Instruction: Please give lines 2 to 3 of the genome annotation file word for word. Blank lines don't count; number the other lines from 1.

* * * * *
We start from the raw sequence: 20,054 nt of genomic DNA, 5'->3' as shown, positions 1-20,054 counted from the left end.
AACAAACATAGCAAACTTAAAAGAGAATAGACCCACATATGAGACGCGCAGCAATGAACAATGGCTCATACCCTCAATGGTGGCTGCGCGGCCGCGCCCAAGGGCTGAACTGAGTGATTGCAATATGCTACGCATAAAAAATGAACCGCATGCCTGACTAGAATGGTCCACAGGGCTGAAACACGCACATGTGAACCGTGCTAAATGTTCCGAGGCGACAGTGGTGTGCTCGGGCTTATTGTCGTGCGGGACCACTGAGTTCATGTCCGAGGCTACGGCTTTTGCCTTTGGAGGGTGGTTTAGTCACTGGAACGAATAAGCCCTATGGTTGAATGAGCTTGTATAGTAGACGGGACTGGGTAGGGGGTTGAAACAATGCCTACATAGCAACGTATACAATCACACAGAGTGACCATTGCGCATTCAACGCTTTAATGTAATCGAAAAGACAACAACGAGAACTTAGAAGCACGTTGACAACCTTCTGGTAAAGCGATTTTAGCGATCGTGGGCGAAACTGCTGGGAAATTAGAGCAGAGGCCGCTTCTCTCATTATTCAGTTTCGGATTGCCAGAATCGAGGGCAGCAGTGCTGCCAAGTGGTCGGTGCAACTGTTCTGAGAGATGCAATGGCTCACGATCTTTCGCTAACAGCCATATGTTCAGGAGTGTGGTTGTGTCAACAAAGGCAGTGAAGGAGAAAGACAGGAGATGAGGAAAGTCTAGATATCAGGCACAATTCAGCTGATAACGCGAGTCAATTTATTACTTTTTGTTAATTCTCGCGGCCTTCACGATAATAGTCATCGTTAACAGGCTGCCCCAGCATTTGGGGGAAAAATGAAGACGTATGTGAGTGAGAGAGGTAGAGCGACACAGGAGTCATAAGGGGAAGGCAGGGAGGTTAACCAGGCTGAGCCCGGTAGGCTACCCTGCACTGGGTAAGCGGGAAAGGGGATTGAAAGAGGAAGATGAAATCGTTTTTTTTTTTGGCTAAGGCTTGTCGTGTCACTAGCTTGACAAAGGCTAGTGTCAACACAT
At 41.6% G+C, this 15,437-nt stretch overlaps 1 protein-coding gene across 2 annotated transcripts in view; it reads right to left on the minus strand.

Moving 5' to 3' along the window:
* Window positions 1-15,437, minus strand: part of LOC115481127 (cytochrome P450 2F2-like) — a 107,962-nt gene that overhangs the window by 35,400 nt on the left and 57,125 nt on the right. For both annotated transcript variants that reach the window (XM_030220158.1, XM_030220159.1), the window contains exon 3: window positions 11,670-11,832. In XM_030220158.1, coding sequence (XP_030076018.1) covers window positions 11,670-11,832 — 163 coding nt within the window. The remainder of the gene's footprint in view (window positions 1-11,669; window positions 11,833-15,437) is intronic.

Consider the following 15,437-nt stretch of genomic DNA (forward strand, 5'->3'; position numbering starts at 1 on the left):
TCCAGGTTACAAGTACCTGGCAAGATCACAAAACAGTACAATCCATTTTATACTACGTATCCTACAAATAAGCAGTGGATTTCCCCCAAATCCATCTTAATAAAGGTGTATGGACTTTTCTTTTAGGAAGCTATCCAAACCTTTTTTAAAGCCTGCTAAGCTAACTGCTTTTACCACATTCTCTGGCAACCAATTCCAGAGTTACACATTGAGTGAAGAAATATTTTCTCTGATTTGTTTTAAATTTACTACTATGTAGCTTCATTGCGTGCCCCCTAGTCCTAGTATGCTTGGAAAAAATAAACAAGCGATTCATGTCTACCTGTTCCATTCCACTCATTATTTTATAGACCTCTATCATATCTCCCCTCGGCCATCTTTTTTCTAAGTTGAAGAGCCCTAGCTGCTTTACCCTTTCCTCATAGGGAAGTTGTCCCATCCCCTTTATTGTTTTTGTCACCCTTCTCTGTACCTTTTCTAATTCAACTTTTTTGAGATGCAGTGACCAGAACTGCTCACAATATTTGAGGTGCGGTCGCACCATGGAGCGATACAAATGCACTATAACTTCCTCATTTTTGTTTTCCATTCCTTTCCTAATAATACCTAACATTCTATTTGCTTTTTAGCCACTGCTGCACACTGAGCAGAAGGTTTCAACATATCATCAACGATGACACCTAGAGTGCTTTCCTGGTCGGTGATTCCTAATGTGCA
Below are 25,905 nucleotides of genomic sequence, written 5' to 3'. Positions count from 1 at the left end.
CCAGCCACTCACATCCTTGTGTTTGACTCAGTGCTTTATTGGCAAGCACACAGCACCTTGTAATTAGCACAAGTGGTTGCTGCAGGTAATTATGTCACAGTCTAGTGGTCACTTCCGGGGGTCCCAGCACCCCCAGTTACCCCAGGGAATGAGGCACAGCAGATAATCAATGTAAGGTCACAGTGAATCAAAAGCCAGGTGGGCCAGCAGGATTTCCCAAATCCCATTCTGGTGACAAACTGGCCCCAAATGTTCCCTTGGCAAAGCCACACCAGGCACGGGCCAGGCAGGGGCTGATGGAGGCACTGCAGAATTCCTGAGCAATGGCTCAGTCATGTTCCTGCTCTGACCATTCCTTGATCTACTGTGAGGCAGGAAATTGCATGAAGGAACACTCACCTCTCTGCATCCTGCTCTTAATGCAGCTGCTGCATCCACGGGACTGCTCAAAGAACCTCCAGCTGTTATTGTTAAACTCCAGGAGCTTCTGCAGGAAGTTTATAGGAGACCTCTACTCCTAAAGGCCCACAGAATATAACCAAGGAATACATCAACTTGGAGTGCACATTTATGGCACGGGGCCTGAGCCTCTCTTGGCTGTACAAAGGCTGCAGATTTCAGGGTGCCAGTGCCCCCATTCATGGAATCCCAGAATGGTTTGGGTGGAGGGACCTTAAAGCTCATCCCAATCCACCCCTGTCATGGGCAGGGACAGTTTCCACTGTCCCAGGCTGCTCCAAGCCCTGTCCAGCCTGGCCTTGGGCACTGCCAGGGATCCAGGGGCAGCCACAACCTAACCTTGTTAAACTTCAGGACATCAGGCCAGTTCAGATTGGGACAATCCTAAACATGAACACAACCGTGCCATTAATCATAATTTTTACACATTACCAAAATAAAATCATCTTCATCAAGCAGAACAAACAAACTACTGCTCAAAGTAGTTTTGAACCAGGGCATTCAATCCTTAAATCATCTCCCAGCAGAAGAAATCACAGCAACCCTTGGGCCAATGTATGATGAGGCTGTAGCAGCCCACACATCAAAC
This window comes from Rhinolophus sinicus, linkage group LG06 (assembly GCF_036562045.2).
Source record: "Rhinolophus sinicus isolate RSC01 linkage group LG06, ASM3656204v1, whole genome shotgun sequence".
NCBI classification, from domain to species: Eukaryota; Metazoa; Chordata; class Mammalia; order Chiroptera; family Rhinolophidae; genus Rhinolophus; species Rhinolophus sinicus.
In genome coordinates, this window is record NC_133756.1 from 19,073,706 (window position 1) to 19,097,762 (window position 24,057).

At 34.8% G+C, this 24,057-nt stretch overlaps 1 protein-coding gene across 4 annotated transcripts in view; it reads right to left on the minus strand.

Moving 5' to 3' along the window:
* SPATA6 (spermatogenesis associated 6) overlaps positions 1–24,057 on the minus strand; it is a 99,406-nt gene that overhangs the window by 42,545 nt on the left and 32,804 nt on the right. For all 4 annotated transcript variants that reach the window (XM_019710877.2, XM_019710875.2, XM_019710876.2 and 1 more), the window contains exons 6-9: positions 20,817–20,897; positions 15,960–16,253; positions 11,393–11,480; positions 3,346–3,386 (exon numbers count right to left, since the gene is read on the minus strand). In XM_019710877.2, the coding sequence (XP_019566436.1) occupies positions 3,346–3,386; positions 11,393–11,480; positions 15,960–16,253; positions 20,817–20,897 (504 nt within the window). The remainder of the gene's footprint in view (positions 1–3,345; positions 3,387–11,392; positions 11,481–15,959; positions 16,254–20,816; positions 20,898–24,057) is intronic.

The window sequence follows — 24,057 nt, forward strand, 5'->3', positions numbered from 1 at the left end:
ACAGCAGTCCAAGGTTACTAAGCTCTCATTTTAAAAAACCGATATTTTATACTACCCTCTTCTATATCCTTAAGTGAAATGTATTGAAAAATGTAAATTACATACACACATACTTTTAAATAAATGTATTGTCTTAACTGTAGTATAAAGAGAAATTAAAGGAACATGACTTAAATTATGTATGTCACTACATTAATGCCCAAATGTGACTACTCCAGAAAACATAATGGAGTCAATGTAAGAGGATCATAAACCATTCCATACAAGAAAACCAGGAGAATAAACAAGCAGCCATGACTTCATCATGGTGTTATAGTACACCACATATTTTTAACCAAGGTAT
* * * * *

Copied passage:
AACAAACATAGCAAACTTAAAAGAGAATAGACCCACATATGAGACGCGCAGCAATGAACAATGGCTCATACCCTCAATGGTGGCTGCGCGGCCGCGCCCAAGGGCTGAACTGAGTGATTGCAATATGCTACGCATAAAAAATGAACCGCATGCCTGACTAGAATGGTCCACAGGGCTGAAACACGCACATGTGAACCGTGCTAAATGTTCCGAGGCGACAGTGGTGTGCTCGGGCTTATTGTCGTGCGGGACCACTGAGTTCATGTCCGAGGCTACGGCTTTTGCCTTTGGAGGGTGGTTTAGTCACTGGAACGAATAAGCCCTATGGTTGAATGAGCTTGTATAGTAGACGGGACTGGGTAGGGGGTTGAAACAATGCCTACATAGCAACGTATACAATCACACAGAGTGACCATTGCGCATTCAACGCTTTAATGTAATCGAAAAGACAACAACGAGAACTTAGAAGCACGTTGACAACCTTCTGGTAAAGCGATTTTAGCGATCGTGGGCGAAACTGCTGGGAAATTAGAGCAGAGGCCGCTTCTCTCATTATTCAGTTTCGGATTGCCAGAATCGAGGGCAGCAGTGCTGCCAAGTGGTCGGTGCAACTGTTCTGAGAGATGCAATGGCTCACGATCTTTCGCTAACAGCCATATGTTCAGGAGTGTGGTTGTGTCAACAAAGGCAGTGAAGGAGAAAGACAGGAGATGAGGAAAGTCTAGATATCAGGCACAATTCAGCTGATAACGCGAGTCAATTTATTACTTTTTGTTAATTCTCGCGGCCTTCACGATAATAGTCATCGTTAACAGGCTGCCCCAGCATTTGGGGGAAAAATGAAGACGTATGTGAGTGAGAGAGGTAGAGCGACACAGGAGTCATAAGGGGAAGGCAGGGAGGTTAACCAGGCTGAGCCCGGTAGGCTACCCTGCACTGGGTAAGCGGGAAAGGGGATTGAAAGAGGAAGATGAAATCGTTTTTTTTTTTGGCTAAGGCTTGTCGTGTCACTAGCTTGACAAAGGCTAGTGTCAACACAT
At 41.6% G+C, this 15,437-nt stretch overlaps 1 protein-coding gene across 2 annotated transcripts in view; it reads right to left on the minus strand.